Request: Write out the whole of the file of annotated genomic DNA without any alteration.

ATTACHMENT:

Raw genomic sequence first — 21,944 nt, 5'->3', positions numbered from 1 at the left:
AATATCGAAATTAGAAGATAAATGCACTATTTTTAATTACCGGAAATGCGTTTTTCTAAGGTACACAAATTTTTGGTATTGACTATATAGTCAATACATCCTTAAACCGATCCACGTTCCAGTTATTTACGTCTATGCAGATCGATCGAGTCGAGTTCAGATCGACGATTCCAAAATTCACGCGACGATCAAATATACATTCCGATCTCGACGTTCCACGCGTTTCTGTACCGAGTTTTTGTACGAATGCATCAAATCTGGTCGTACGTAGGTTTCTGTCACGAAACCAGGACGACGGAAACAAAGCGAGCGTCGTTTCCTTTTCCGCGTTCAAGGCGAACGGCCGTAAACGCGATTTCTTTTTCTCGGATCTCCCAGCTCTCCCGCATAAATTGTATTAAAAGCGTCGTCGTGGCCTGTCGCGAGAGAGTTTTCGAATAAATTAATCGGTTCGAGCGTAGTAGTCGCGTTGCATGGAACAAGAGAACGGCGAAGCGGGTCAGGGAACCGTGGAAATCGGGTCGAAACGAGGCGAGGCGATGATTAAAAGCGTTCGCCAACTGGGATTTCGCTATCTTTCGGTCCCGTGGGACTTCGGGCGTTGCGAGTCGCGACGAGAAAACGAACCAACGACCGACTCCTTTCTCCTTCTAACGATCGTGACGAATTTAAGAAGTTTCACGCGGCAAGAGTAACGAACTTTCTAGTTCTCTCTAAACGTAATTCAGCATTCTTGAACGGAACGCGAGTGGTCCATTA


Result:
Raw genomic sequence first — 21,944 nt, 5'->3', positions numbered from 1 at the left:
AATATCGAAATTAGAAGATAAATGCACTATTTTTAATTACCGGAAATGCGTTTTTCTAAGGTACACAAATTTTTGGTATTGACTATATAGTCAATACATCCTTAAACCGATCCACGTTCCAGTTATTTACGTCTATGCAGATCGATCGAGTCGAGTTCAGATCGACGATTCCAAAATTCACGCGACGATCAAATATACATTCCGATCTCGACGTTCCACGCGTTTCTGTACCGAGTTTTTGTACGAATGCATCAAATCTGGTCGTACGTAGGTTTCTGTCACGAAACCAGGACGACGGAAACAAAGCGAGCGTCGTTTCCTTTTCCGCGTTCAAGGCGAACGGCCGTAAACGCGATTTCTTTTTCTCGGATCTCCCAGCTCTCCCGCATAAATTGTATTAAAAGCGTCGTCGTGGCCTGTCGCGAGAGAGTTTTCGAATAAATTAATCGGTTCGAGCGTAGTAGTCGCGTTGCATGGAACAAGAGAACGGCGAAGCGGGTCAGGGAACCGTGGAAATCGGGTCGAAACGAGGCGAGGCGATGATTAAAAGCGTTCGCCAACTGGGATTTCGCTATCTTTCGGTCCCGTGGGACTTCGGGCGTTGCGAGTCGCGACGAGAAAACGAACCAACGACCGACTCCTTTCTCCTTCTAACGATCGTGACGAATTTAAGAAGTTTCACGCGGCAAGAGTAACGAACTTTCTAGTTCTCTCTAAACGTAATTCAGCATTCTTGAACGGAACGCGAGTGGTCCATTA